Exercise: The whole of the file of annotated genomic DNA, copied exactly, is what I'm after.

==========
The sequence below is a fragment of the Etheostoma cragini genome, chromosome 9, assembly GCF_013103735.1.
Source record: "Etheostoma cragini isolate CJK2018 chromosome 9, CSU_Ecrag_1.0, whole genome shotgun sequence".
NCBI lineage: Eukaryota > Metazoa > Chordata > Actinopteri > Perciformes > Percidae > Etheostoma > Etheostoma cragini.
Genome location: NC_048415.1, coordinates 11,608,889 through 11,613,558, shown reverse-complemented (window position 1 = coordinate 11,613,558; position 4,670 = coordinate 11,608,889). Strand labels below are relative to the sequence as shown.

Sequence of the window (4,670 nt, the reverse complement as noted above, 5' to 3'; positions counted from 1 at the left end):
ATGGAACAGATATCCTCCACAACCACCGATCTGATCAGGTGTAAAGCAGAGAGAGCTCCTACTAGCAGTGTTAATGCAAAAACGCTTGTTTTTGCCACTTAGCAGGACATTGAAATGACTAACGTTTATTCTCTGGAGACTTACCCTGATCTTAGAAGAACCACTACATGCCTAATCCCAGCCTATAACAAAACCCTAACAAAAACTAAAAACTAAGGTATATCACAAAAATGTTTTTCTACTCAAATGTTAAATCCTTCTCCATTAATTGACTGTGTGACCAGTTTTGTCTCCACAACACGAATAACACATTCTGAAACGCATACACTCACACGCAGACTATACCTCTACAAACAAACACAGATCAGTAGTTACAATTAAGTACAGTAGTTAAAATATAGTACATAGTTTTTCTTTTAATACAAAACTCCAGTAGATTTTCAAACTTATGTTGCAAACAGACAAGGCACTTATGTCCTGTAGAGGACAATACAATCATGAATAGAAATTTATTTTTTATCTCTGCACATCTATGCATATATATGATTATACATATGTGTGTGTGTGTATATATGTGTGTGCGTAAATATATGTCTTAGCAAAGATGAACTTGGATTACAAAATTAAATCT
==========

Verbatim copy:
The sequence below is a fragment of the Etheostoma cragini genome, chromosome 9, assembly GCF_013103735.1.
Source record: "Etheostoma cragini isolate CJK2018 chromosome 9, CSU_Ecrag_1.0, whole genome shotgun sequence".
NCBI lineage: Eukaryota > Metazoa > Chordata > Actinopteri > Perciformes > Percidae > Etheostoma > Etheostoma cragini.
Genome location: NC_048415.1, coordinates 11,608,889 through 11,613,558, shown reverse-complemented (window position 1 = coordinate 11,613,558; position 4,670 = coordinate 11,608,889). Strand labels below are relative to the sequence as shown.

Sequence of the window (4,670 nt, the reverse complement as noted above, 5' to 3'; positions counted from 1 at the left end):
ATGGAACAGATATCCTCCACAACCACCGATCTGATCAGGTGTAAAGCAGAGAGAGCTCCTACTAGCAGTGTTAATGCAAAAACGCTTGTTTTTGCCACTTAGCAGGACATTGAAATGACTAACGTTTATTCTCTGGAGACTTACCCTGATCTTAGAAGAACCACTACATGCCTAATCCCAGCCTATAACAAAACCCTAACAAAAACTAAAAACTAAGGTATATCACAAAAATGTTTTTCTACTCAAATGTTAAATCCTTCTCCATTAATTGACTGTGTGACCAGTTTTGTCTCCACAACACGAATAACACATTCTGAAACGCATACACTCACACGCAGACTATACCTCTACAAACAAACACAGATCAGTAGTTACAATTAAGTACAGTAGTTAAAATATAGTACATAGTTTTTCTTTTAATACAAAACTCCAGTAGATTTTCAAACTTATGTTGCAAACAGACAAGGCACTTATGTCCTGTAGAGGACAATACAATCATGAATAGAAATTTATTTTTTATCTCTGCACATCTATGCATATATATGATTATACATATGTGTGTGTGTGTATATATGTGTGTGCGTAAATATATGTCTTAGCAAAGATGAACTTGGATTACAAAATTAAATCT